“Wadea is a child, and he is not the only one under attack,” he said. He added that many “children are being slaughtered literally in the Holy Land, unfortunately, which is very sad”.

The suspect in the killing, 71-year-old Joseph Czuba, appeared in court on Monday, charged with murder, attempted murder and hate crime charges after being arrested and held in custody.

A resident of Plainfield, Illinois, he replied “yes, sir”, when asked if he understood the charges, and he was subsequently returned to jail in Joliet, 50 miles south-west of Chicago. A Will county judge granted him the assistance of a court-appointed lawyer.

Investigators alleged Czuba stabbed Wadea and his mother because the family was Muslim. He was their landlord.

The boy’s mother, who was identified by family members as Hanaan Shahin, 32, though authorities used a different spelling, told investigators that she rented two rooms on the first floor of the Plainfield home while Czuba and his wife lived on the second floor, the assistant state’s attorney Michael Fitzgerald said in a court filing.

“He was angry at her for what was going on in Jerusalem,” Fitzgerald said. “She responded to him, ‘Let’s pray for peace’ ... Czuba then attacked her with a knife.”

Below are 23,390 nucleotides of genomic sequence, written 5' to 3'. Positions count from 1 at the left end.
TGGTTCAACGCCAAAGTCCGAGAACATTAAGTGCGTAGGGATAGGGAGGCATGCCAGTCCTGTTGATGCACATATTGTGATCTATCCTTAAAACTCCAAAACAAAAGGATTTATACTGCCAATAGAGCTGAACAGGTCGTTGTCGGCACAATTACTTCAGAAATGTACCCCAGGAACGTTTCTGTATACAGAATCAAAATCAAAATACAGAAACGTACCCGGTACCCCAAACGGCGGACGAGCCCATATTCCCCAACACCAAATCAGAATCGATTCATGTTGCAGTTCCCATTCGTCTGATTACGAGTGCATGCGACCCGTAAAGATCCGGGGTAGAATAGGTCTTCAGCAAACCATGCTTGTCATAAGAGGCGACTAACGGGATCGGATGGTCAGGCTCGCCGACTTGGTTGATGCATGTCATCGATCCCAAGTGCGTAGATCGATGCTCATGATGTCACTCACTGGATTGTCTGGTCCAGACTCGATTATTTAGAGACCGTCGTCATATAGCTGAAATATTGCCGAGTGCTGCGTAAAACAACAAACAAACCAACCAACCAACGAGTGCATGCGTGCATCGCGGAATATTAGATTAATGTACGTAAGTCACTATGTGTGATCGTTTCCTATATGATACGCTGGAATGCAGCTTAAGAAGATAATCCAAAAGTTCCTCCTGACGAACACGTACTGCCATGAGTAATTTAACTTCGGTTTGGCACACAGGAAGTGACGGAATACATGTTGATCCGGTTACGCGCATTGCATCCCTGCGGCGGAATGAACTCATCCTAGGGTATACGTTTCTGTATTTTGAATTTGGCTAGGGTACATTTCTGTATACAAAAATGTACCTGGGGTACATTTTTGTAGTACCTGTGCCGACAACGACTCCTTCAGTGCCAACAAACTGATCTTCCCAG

Mourners place flowers at the grave of Wadea Al-Fayoume at Parkholm Cemetery where the burial took place in LaGrange, Illinois, on 16 October.
Mourners place flowers at the grave of Wadea Al-Fayoume at Parkholm Cemetery where the burial took place in LaGrange, Illinois. Photograph: Jim Vondruska/Reuters

In Bridgeview, the boy’s father briefly spoke to reporters in Arabic, saying he was trying to make sense of what happened to his son and the boy’s mother. He hoped it would be a “bullet to solve the issue” in his homeland.

“I’m here as the father of the boy, not as a politician or religious scholar. I’m here as the father of a boy whose rights were violated,” he said.

In a statement, the Illinois governor, JB Pritzker, specifically denounced the killing as a hate crime.

“To take a six-year-old child’s life in the name of bigotry is nothing short of evil,” Pritzker said.